Why Do Powerlifters Get Sleep Apnea?

Why do powerlifters get sleep apnea?

Ever have one of those rough restless nights of sleep and find yourself struggling to get by during the day? Your motor function may be off, making it near impossible to get a good (and safe) workout in. You try to push through powerlifting feeling like putty.

Consistent sleep can be even more powerful than nutrition and supplementation when it comes to making gains. Yet, many powerlifters suffer from a severe sleep disorder called sleep apnea.

You may be wondering: why do powerlifters get sleep apnea? Powerlifters get sleep apnea because they have high weights, large necks, and push their body to extremes. This can lead to constriction of airways and breathing systems as well as increased need for oxygen.

Learn about the different types of sleep apnea, common signs and dangers, treatments, and why powerlifters are at a higher risk. Take a deep breath and let’s fill our lungs (and minds) with sleep apnea education and how to pump-up powerlifting.

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What Is Sleep Apnea?

We’re going to start with a backstory on sleep apnea. If you just want to inhale the powerlifting education, feel free to power ahead.

The Sleep Foundation defines sleep apnea as a condition that causes abnormal respiration during sleep. When people suffer from sleep apnea, they have extended pauses in between breaths. This leads to lower-quality sleep and also deprives the body of some oxygen, potentially leading to serious health issues.

Sleep apnea is one of the most common sleep disorders in the United States. Although it can affect both men and women, it tends to be more common in men. According to John Hopkins Medicine, is occurs in about 3% of normal weight individuals and over 20% obese individuals.

Types Of Sleep Apnea For Powerlifters


Obstructive sleep apnea (OSA)  happens when the airways at the back of the throat becomes physically blocked. Mayoclinic describes that there are muscles that support the soft palate in the back of the throat. When the muscles relax, the airway closes while inhaling.

When there isn’t enough air coming to your brain, it senses this inability to breath and wakes you from sleep. But usually it’s so quick that you may not remember. It may result in a snort, choke, or gasp. It can repeat five to 30 times or more each hour, impairing the ability to reach deep sleep.

Risk factors, determined by Mayoclinic, for obstructive sleep apnea include:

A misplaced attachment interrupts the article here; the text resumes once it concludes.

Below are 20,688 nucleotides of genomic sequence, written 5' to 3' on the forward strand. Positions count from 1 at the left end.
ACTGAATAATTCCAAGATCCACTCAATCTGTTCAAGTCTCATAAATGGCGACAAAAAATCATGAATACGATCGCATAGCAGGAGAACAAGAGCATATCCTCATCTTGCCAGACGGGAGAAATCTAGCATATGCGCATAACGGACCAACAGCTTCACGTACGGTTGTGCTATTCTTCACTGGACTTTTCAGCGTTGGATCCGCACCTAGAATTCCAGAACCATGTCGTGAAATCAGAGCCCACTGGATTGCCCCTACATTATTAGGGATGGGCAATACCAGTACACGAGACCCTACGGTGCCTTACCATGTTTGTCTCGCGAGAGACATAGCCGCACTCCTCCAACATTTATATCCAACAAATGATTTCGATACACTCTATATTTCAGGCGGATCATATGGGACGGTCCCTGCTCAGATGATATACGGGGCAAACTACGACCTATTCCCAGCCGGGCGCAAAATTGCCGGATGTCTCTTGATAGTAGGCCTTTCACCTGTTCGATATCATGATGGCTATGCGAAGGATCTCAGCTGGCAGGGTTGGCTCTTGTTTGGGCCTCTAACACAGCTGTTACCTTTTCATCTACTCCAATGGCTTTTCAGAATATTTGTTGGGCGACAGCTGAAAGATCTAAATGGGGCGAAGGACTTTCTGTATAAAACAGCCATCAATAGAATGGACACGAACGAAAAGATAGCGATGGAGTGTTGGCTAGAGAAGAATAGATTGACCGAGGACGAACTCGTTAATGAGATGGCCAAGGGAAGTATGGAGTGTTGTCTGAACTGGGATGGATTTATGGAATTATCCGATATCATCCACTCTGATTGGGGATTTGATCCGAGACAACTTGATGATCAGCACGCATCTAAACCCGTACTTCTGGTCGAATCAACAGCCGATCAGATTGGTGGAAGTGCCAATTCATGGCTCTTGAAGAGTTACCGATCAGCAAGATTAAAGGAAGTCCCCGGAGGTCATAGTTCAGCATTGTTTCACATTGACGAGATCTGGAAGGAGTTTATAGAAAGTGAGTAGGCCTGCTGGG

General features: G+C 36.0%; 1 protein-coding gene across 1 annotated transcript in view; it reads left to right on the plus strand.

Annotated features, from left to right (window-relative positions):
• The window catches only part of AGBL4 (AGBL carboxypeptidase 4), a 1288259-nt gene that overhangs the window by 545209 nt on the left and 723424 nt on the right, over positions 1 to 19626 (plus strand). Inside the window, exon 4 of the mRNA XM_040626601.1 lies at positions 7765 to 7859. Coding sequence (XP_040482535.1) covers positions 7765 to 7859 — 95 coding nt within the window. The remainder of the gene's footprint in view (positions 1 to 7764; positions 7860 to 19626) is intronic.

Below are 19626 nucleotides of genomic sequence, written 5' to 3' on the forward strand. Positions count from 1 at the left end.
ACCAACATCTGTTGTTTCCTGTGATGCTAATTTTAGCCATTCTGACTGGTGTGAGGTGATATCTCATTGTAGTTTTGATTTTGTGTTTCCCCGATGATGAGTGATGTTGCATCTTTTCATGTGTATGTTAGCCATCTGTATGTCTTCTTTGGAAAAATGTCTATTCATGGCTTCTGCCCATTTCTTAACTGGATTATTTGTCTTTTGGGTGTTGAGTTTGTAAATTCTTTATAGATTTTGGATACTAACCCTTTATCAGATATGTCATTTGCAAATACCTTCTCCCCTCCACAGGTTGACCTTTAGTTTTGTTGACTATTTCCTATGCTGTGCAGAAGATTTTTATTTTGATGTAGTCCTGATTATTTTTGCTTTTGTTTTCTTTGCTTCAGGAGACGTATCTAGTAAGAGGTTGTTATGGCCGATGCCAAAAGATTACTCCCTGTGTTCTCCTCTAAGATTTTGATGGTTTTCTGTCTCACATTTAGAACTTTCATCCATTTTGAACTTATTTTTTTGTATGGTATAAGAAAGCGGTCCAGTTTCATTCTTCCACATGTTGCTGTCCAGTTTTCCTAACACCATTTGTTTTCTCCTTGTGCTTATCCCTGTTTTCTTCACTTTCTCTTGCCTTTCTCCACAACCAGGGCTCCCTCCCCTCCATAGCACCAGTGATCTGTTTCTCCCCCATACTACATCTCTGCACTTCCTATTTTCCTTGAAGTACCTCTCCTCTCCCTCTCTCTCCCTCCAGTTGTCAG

• Higher weight: obesity greatly increases the risk of sleep apnea because fat or weight around the upper airway can obstruct breathing. 

  • Neck circumference: a thicker neck could lead to more narrow airways. 

  • Narrow airway: if the throat happens to be more narrow, including as a result of enlarged tonsils, it can block the airway. This is more common in children.

  • Sex: men are two to three times more likely to have sleep apnea when compared to women. If women gain weight as they get older they may be at an increased risk. As well as after menopause. 

  • Age: sleep apnea happens more often in older adults.

  • Family history: if sleep apnea runs in your family, you’re at an increased risk.

  • Substances: using alcohol or sedatives can relax the throat making symptoms worse. Smokers are three times more likely to have OSA because it can increase the inflammation and fluid retention in the lungs. 

  • Congestion: if your nose is stuffed because of physical reasons, allergies, or a cold, it can make it more difficult to breath.

  • Medical conditions: congestive heart failure, high blood pressure, type 2 diabetes, Parkinson’s disease, polycystic ovary syndrome, hormone disorders, and history of stroke or asthma can increase risk. 


Central sleep apnea (CSA) is a less common form of sleep apnea. It happens when there is a problem with the brain’s system for controlling muscles used for breathing. The brain doesn’t send the message to your breathing muscles. As a result, there is slower and more shallow breathing. This could lead to waking up because of shortness of breath or having trouble getting to sleep or staying asleep.

Risk factors for CSA include:

  • Age: middle-aged and older tends to be higher risk.